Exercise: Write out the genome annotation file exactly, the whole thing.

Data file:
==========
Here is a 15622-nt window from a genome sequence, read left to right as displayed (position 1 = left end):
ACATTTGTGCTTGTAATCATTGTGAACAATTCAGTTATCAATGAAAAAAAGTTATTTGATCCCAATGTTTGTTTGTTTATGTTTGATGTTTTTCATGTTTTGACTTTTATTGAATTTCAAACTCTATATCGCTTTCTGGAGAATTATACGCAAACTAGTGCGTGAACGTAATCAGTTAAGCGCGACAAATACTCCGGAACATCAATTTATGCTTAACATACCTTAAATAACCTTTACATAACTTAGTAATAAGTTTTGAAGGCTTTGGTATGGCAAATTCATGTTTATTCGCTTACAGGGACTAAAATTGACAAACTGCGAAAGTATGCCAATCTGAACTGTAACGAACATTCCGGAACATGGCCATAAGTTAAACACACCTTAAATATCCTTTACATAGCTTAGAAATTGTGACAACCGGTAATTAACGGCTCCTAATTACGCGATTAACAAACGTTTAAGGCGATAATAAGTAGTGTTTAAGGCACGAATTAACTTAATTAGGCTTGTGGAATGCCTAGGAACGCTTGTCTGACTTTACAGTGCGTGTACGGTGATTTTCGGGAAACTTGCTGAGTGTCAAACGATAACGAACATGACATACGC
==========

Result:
Here is a 15622-nt window from a genome sequence, read left to right as displayed (position 1 = left end):
ACATTTGTGCTTGTAATCATTGTGAACAATTCAGTTATCAATGAAAAAAAGTTATTTGATCCCAATGTTTGTTTGTTTATGTTTGATGTTTTTCATGTTTTGACTTTTATTGAATTTCAAACTCTATATCGCTTTCTGGAGAATTATACGCAAACTAGTGCGTGAACGTAATCAGTTAAGCGCGACAAATACTCCGGAACATCAATTTATGCTTAACATACCTTAAATAACCTTTACATAACTTAGTAATAAGTTTTGAAGGCTTTGGTATGGCAAATTCATGTTTATTCGCTTACAGGGACTAAAATTGACAAACTGCGAAAGTATGCCAATCTGAACTGTAACGAACATTCCGGAACATGGCCATAAGTTAAACACACCTTAAATATCCTTTACATAGCTTAGAAATTGTGACAACCGGTAATTAACGGCTCCTAATTACGCGATTAACAAACGTTTAAGGCGATAATAAGTAGTGTTTAAGGCACGAATTAACTTAATTAGGCTTGTGGAATGCCTAGGAACGCTTGTCTGACTTTACAGTGCGTGTACGGTGATTTTCGGGAAACTTGCTGAGTGTCAAACGATAACGAACATGACATACGC